Why Malayalam actor Gopakumar missed out on Spielberg’s Jurassic Park

Gopakumar was selected to essay an Indian character in the film

Not many know that veteran actor R Gopakumar was offered a role in Steven Spielberg's 1997 hit 'The Lost World: Jurassic Park'. It was in 1996 that Spielberg began looking for an Indian actor to essay a role in the second installment of his popular Jurassic Park franchise. His casting agents in India contacted noted filmmaker Adoor Gopalakrishnan who directed them to R Gopakumar. After much discussions and evaluating the actor’s performance in many movies, Gopakumar was selected to essay an Indian character in the film. It became a big news then, and even caught the attention of national media. It was for the first time that an Indian actor was chosen to play a role in a Spielberg movie. But fate had something in store for Gopakumar, whose trip to the US got hindered owing to some visa issues.

Later English actor Harvey Jason played the character called Ajay Siddhu, an Indian who joins the group which hunts down dinosaurs. In an interview with the popular women’s magazine Vanitha, Gopakumar talks about his missed opportunity and also about his experiences as an actor.

Are you still disappointed that you missed out on the opportunity to appear in a Spielberg movie?

I was upset for a while, but now I am not. I missed that chance due to mere visa issues. My career would have taken an entirely different course had I acted in that movie. Even then, I never felt too disappointed. However, as far as I am concerned my greatest pain is my debut movie. It was filmmaker Suresh Unnithan who offered me a role in his 1992 movie ‘Ardram’ at a time when I was mostly doing telefilms and plays. I accepted the role as it was a good one. The first day of filming went smooth. On the second day, while I was getting ready to go to the sets I noticed that my father, who was reading the newspaper until then, did not look well. He didn’t respond when I called him. He lost his life while sitting like that. That is how I lost my first Malayalam film. No other later incidents were as painful as that one.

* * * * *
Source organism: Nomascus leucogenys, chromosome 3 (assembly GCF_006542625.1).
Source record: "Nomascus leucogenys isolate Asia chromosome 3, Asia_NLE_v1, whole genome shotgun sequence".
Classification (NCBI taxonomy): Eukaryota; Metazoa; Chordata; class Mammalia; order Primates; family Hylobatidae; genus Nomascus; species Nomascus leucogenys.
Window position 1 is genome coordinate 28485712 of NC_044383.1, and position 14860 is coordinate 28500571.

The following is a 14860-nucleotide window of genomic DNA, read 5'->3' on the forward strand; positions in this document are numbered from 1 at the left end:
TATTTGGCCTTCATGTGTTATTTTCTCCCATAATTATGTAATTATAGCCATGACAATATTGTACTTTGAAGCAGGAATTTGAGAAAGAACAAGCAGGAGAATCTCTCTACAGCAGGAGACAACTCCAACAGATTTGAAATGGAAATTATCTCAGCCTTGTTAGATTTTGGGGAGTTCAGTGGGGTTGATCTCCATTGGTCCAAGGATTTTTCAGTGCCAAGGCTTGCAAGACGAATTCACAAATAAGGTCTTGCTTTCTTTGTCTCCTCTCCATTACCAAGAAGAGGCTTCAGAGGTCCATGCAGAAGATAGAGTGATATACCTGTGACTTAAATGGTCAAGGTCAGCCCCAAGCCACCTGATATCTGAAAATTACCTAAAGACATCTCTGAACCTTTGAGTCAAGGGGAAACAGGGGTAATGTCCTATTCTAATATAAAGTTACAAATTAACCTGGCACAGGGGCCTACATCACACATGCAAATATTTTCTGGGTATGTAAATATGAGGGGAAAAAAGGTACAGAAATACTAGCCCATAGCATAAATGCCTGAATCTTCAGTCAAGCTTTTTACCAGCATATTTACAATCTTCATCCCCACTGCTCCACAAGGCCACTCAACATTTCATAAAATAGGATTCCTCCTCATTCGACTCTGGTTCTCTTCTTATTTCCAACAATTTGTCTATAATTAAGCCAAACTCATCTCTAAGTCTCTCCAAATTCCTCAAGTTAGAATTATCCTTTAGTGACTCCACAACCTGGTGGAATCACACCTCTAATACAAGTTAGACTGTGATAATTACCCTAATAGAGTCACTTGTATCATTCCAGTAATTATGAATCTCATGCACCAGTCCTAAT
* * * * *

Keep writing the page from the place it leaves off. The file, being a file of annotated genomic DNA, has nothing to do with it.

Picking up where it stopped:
Why are you not seen much in popular movies?

Harvey Jason (L) replaced R Gopakumar in the movie

I have acted in the movie ‘Anubhuthi’ (1997) directed by IV Sasi. I had replaced actor Oduvil Unnikrishnan as he couldn’t turn up for the filming due to his busy schedule. Sasi did not speak to me for the first three days. On the fourth day he came to me and said, ‘People say that you are a difficult person to work with. But after seeing you I don’t think they are right.’ I then said, ‘Can we stop people from saying anything? Aren’t you seeing me for the last three days? This is how I am, and nothing else."

Cinema is unlike anything that we expect. When I was acting in 'Pulimurugan', some people asked whether I act in commercial movies. They told me that people usually think of me as someone who would only act in art house movies. I told them that I would act in any movie if the character suits me. However, many in the industry think that I am someone who would act only in the movies directed by the likes of Adoor Gopalakrishnan or Spielberg.

I think those who wish that no one should offer me any roles are the ones who keep me on a pedestal. They regard me not out of genuine respect. My role in the 2016 movie 'Pulimurugan' got noticed.

Fond memories on your film career until now

My family shifted to Mudavanmugal when I got a job at Thiruvananthapuram. In the mornings, when I went for work on my scooter, I used to notice two boys in school uniform waiting for the bus. The elder brother, with a good hair cut, had an executive look while the younger one grew hair in a hippie style. Since I saw these boys every morning I enquired who they are. My sister who was studying for MA then told me that they were the sons of one Viswanathan sir, who worked at the secretariat.

I had noticed that the younger brother was a cheerful one, often talking and making merry inside the bus. Later I had seen that boy many times and even acted along with him. That boy was standing right beside me, with his quintessential charming smile when I mouthed the dialogues of ‘Mooppan’ in 'Pulimurugan'. Then I couldn’t help but remember the naughty young boy at the bus stop who was none other than Viswanathan sir’s younger son, Mohanlal.

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